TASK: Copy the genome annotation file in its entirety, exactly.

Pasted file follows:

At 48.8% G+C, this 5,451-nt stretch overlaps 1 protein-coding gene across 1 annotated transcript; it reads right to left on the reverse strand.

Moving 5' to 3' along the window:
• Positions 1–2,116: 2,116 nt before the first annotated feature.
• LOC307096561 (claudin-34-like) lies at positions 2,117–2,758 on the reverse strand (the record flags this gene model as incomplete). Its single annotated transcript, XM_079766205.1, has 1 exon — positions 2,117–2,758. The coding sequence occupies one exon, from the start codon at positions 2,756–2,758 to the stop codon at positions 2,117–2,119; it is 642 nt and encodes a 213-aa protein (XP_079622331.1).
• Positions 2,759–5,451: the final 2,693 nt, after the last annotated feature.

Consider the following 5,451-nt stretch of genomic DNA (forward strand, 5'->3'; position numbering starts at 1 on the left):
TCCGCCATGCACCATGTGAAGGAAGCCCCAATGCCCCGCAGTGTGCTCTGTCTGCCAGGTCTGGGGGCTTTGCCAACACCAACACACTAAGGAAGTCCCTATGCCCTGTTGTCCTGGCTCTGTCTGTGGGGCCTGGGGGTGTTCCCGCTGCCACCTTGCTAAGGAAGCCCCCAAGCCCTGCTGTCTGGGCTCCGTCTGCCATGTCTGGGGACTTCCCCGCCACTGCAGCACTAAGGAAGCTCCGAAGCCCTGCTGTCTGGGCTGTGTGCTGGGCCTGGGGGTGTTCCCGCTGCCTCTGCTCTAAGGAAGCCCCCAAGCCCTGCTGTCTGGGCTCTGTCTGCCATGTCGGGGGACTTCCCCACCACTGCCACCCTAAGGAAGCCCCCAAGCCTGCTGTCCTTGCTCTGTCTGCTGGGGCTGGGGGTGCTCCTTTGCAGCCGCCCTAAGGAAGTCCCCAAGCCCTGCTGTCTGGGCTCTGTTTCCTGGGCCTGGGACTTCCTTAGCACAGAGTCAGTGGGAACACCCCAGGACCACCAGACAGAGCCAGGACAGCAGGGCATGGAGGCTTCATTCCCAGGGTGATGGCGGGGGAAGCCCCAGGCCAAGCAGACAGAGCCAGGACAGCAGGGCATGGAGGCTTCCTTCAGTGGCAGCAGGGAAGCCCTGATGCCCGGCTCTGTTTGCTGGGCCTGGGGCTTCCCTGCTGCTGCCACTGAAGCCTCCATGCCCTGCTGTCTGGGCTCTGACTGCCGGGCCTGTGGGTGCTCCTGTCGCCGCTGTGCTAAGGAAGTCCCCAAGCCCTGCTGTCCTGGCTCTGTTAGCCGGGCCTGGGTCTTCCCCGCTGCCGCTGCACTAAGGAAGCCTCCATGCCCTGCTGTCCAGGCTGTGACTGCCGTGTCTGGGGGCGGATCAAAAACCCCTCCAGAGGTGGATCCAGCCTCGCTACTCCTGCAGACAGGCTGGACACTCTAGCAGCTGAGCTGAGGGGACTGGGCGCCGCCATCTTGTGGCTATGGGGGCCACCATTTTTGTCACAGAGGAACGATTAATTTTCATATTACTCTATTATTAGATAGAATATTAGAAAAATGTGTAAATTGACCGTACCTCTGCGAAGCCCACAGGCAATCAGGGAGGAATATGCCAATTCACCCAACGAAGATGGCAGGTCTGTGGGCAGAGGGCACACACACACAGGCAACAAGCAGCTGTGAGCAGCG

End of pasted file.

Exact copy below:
At 48.8% G+C, this 5,451-nt stretch overlaps 1 protein-coding gene across 1 annotated transcript; it reads right to left on the reverse strand.

Moving 5' to 3' along the window:
• Positions 1–2,116: 2,116 nt before the first annotated feature.
• LOC307096561 (claudin-34-like) lies at positions 2,117–2,758 on the reverse strand (the record flags this gene model as incomplete). Its single annotated transcript, XM_079766205.1, has 1 exon — positions 2,117–2,758. The coding sequence occupies one exon, from the start codon at positions 2,756–2,758 to the stop codon at positions 2,117–2,119; it is 642 nt and encodes a 213-aa protein (XP_079622331.1).
• Positions 2,759–5,451: the final 2,693 nt, after the last annotated feature.

Consider the following 5,451-nt stretch of genomic DNA (forward strand, 5'->3'; position numbering starts at 1 on the left):
TCCGCCATGCACCATGTGAAGGAAGCCCCAATGCCCCGCAGTGTGCTCTGTCTGCCAGGTCTGGGGGCTTTGCCAACACCAACACACTAAGGAAGTCCCTATGCCCTGTTGTCCTGGCTCTGTCTGTGGGGCCTGGGGGTGTTCCCGCTGCCACCTTGCTAAGGAAGCCCCCAAGCCCTGCTGTCTGGGCTCCGTCTGCCATGTCTGGGGACTTCCCCGCCACTGCAGCACTAAGGAAGCTCCGAAGCCCTGCTGTCTGGGCTGTGTGCTGGGCCTGGGGGTGTTCCCGCTGCCTCTGCTCTAAGGAAGCCCCCAAGCCCTGCTGTCTGGGCTCTGTCTGCCATGTCGGGGGACTTCCCCACCACTGCCACCCTAAGGAAGCCCCCAAGCCTGCTGTCCTTGCTCTGTCTGCTGGGGCTGGGGGTGCTCCTTTGCAGCCGCCCTAAGGAAGTCCCCAAGCCCTGCTGTCTGGGCTCTGTTTCCTGGGCCTGGGACTTCCTTAGCACAGAGTCAGTGGGAACACCCCAGGACCACCAGACAGAGCCAGGACAGCAGGGCATGGAGGCTTCATTCCCAGGGTGATGGCGGGGGAAGCCCCAGGCCAAGCAGACAGAGCCAGGACAGCAGGGCATGGAGGCTTCCTTCAGTGGCAGCAGGGAAGCCCTGATGCCCGGCTCTGTTTGCTGGGCCTGGGGCTTCCCTGCTGCTGCCACTGAAGCCTCCATGCCCTGCTGTCTGGGCTCTGACTGCCGGGCCTGTGGGTGCTCCTGTCGCCGCTGTGCTAAGGAAGTCCCCAAGCCCTGCTGTCCTGGCTCTGTTAGCCGGGCCTGGGTCTTCCCCGCTGCCGCTGCACTAAGGAAGCCTCCATGCCCTGCTGTCCAGGCTGTGACTGCCGTGTCTGGGGGCGGATCAAAAACCCCTCCAGAGGTGGATCCAGCCTCGCTACTCCTGCAGACAGGCTGGACACTCTAGCAGCTGAGCTGAGGGGACTGGGCGCCGCCATCTTGTGGCTATGGGGGCCACCATTTTTGTCACAGAGGAACGATTAATTTTCATATTACTCTATTATTAGATAGAATATTAGAAAAATGTGTAAATTGACCGTACCTCTGCGAAGCCCACAGGCAATCAGGGAGGAATATGCCAATTCACCCAACGAAGATGGCAGGTCTGTGGGCAGAGGGCACACACACACAGGCAACAAGCAGCTGTGAGCAGCG